A wedding ceremony is what brings two people close and together. It joins two families as one big happy family. Regardless of their cultures, traditions, religions, and customs, two people learn to embrace their love. Weddings are all over the world and due to the cultures; traditions and customs there are various kinds of weddings that happen all around. This is an article suggesting all the various kinds of weddings in the world, if you are open to getting married in a different style, or if you are looking forward to spending your anniversary and making it unique and special or simple because you are curious and you want to know the different types.
Here, we will be focusing on the unique ceremonies or customs these various nations have like the idea of a wedding and the procedures are almost similar.
South African Lighting of the Hearth Tradition
In South Africa, weddings are extremely vibrant. Colors like green, red, and black are incorporated in the bride and groom’s outfits. In an African Heritage wedding, drumming may be incorporated. Some of the traditional South African weddings showcase the parents of the couple, especially carrying growing embers from their own hearths during the processionals. Later on, these are used to light the hearths in the newlywed couple’s home that stands as a symbol for the newlyweds’ hearth. Some African couples also prefer to braid their hair for the wedding. The ceremonies are then ended with everyone congratulating the couple and blessing them with a healthy and long life.
Indian Hindu Varmala Tradition
Also known as the “Garland Ceremony,” this is done usually by the Hindus in India where the bride and groom exchange garlands. It is said to have been picked up from the ancient epics of India. Deep-rooted in the culture, Varmala exchange is a ritual that was part of the Vedic time. It started during the ancient times, for a girl to be wed, she had suitors who would go and ask for her hand. Out of all, whoever the girl chooses as her husband, she puts a garland around his neck as a claim or a definite choice. First, the bride has to put the varmala around the groom, followed by the groom putting the garland around the bride. In some cultures, there is a fun hassle where the family members and friends pick the bride and groom and try and prevent them from putting the garland by holding them high off the ground. Once the varmalas are put, it denotes the commencement of the matrimonial ceremony.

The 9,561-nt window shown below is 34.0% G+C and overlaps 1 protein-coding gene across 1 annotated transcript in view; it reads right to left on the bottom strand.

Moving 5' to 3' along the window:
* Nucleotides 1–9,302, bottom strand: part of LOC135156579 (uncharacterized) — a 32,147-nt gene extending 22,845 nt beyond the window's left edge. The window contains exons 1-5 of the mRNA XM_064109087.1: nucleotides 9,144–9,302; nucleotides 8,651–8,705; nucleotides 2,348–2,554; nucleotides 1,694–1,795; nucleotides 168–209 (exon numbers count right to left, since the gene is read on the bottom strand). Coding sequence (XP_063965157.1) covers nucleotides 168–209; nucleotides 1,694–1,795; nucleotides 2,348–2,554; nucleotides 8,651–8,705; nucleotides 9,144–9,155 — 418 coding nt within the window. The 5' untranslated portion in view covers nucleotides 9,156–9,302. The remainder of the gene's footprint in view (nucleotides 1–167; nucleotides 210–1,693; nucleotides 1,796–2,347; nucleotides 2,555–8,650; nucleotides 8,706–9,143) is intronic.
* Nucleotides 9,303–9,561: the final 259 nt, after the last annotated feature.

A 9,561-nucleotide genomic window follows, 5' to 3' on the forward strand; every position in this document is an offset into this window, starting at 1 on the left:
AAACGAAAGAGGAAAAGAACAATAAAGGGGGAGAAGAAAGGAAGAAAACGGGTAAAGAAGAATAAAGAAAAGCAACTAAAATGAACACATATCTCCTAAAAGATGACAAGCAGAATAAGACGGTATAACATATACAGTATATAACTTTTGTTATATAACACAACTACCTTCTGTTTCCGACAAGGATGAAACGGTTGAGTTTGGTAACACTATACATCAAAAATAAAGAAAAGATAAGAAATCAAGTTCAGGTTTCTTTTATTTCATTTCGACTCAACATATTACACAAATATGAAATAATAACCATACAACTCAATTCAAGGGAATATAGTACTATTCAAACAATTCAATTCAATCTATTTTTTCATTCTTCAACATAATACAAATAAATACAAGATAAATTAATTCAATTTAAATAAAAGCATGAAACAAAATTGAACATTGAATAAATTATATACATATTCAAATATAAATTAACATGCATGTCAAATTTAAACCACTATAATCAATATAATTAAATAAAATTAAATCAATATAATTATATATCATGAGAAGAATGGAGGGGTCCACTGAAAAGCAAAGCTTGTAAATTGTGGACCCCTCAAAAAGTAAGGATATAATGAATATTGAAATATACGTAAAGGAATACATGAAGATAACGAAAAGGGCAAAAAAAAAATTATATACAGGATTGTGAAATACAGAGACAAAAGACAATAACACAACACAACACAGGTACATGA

Japanese Sake Drinking Tradition
A Japanese wedding ceremony may be Shinto, Christian, Buddhist, or non-religious. A Japanese Sake Drinking Tradition happens in the traditional Shinto Wedding. A Shinto wedding is a small-scale wedding ceremony that involves the bride and the groom, their parents and close friends and families. Most of the time, rings are exchanged between the bride and the groom, after which there is a sacred dance performed by the Miko. “Miko were once likely seen as a shaman but are understood in modern Japanese culture to be an institutionalized role in daily shrine life, trained to perform tasks, ranging from sacred cleansing to performing the sacred Kagura dance.”
Finally, the ceremony ends with an offering of tamagushi (a sacred branch) and a ritual sharing of sake. All people present share the sake. Here, the ceremony relies heavily on Shinto themes of purification, as performed by Miko. It involves ceremonial sake drinking of three cups three times, the nan-nan-san-Ku-do. The bride and groom then take three sips of sake from each cup, so that they drink three sips, from three cups; in total – nine sips, hence the name “three three nine times,” “the nan-nan-san-Ku-do.”